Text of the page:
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Why are electronic pink slips being held up in Ontario?


February 8, 2018   by Jason Contant


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Ontario’s insurance regulator, the Financial Services Commission of Ontario (FSCO), is still examining some of the complexities surrounding electronic proof of auto insurance (EPAI) before approving their use in the province, offering no timetable to launch EPAI in Ontario.

“As the regulator, it is important that FSCO balance moving quickly enough to support innovation with taking the time needed to ensure consumer interests are protected,” FSCO said in an email to Canadian Underwriter when asked why it is taking longer than anticipated to implement the solution in Ontario.

CCIR recommended Tuesday that EPAI be made available across Canada. While provincial regulators have the legal capacity to allow EPAI delivery, CCIR acknowledged that some jurisdictions still have concerns that need to be addressed about the impact of EPAI, such as privacy and liability. In late January, Nova Scotia’s insurance regulator became the first in Canada to issue a bulletin approving the use of EPAI.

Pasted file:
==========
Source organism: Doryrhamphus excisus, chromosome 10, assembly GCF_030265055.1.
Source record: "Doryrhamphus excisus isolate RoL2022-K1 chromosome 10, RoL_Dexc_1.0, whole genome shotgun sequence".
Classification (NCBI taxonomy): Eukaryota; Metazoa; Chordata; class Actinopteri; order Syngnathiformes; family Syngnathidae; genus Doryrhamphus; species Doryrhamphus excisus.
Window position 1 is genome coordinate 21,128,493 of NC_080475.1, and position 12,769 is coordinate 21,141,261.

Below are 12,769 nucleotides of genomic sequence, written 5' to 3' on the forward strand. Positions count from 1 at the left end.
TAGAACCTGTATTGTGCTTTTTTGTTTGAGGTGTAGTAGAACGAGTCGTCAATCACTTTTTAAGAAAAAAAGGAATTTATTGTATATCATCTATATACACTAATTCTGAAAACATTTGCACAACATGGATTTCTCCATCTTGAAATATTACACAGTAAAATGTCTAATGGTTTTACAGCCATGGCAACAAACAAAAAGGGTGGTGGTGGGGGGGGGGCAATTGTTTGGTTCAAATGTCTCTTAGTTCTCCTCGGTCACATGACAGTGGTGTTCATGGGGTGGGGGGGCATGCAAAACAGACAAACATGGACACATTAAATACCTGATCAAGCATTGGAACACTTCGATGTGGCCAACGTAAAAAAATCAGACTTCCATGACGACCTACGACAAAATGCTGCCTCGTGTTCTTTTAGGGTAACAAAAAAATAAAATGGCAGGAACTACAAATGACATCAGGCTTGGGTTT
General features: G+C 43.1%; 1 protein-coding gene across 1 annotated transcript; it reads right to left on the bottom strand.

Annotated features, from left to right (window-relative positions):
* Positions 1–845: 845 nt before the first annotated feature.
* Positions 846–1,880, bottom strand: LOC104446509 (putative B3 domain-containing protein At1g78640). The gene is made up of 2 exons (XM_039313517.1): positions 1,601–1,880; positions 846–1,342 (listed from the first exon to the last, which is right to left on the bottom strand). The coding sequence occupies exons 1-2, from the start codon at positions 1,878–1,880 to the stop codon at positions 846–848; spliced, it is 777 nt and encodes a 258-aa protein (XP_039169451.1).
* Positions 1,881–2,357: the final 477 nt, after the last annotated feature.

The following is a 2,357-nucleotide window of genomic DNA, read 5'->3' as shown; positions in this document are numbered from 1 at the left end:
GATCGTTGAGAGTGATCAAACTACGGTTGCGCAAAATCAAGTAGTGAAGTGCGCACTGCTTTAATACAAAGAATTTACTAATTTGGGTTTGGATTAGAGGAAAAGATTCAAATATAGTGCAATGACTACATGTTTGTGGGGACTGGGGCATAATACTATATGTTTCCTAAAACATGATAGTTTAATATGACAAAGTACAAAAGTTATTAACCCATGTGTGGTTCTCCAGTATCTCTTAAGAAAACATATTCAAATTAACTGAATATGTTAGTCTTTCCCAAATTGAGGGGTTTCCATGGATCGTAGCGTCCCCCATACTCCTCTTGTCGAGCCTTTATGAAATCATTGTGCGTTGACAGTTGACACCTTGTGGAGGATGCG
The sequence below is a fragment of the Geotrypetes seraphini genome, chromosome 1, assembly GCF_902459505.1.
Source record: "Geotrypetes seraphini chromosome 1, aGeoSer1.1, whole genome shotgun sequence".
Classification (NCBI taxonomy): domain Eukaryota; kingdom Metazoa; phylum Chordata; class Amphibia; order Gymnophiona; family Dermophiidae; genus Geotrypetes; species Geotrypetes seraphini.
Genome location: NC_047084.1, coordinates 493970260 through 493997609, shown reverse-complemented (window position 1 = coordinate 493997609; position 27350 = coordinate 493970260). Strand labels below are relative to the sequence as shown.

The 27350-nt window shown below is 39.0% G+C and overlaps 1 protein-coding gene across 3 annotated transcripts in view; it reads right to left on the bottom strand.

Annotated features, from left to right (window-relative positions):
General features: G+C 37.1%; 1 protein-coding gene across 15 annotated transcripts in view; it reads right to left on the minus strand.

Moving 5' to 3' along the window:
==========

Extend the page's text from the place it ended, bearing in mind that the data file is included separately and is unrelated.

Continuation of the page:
Earlier this week, the Insurance Bureau of Canada’s (IBC) director of media and digital communications, Steve Kee, said insurers understand the need for EPAI, but they don’t have the ability yet to share this information electronically.

FSCO told Canadian Underwriter Wednesday that it continues to work with the Ministry of Finance and stakeholders to enable the broader use of electronic pink cards. In a statement, FSCO said some of the issues being examined surrounding the implementation of EPAI include:

  • Privacy issues concerning police access to other information on electronic devices.
  • Technological factors, including the ability to use locking features on the device to protect privacy, and how to address malfunctions and loss of power.
  • Police inspection and handling of the phones, including liability for damage to a mobile device that may occur during the inspection.
  • Transfer of the electronic card to others when giving permission to others use their vehicle.
  • Application to all classes of automobiles.
  • Use of the electronic card when travelling outside Ontario.

The Ministry of Finance and FSCO are considering various options to address these issues, the regulator said, from device-locking features to consumer education measures.

In 2016, FSCO approved the use of an electronic insurance card for the limited commercial purposes of ridesharing. Since then, the Ministry of Finance and FSCO have been working with their provincial counterparts through the Canadian Council of Insurance Regulators (CCIR), government ministries and agencies and stakeholder groups to address potential issues before moving forward with the full implementation of the electronic insurance card.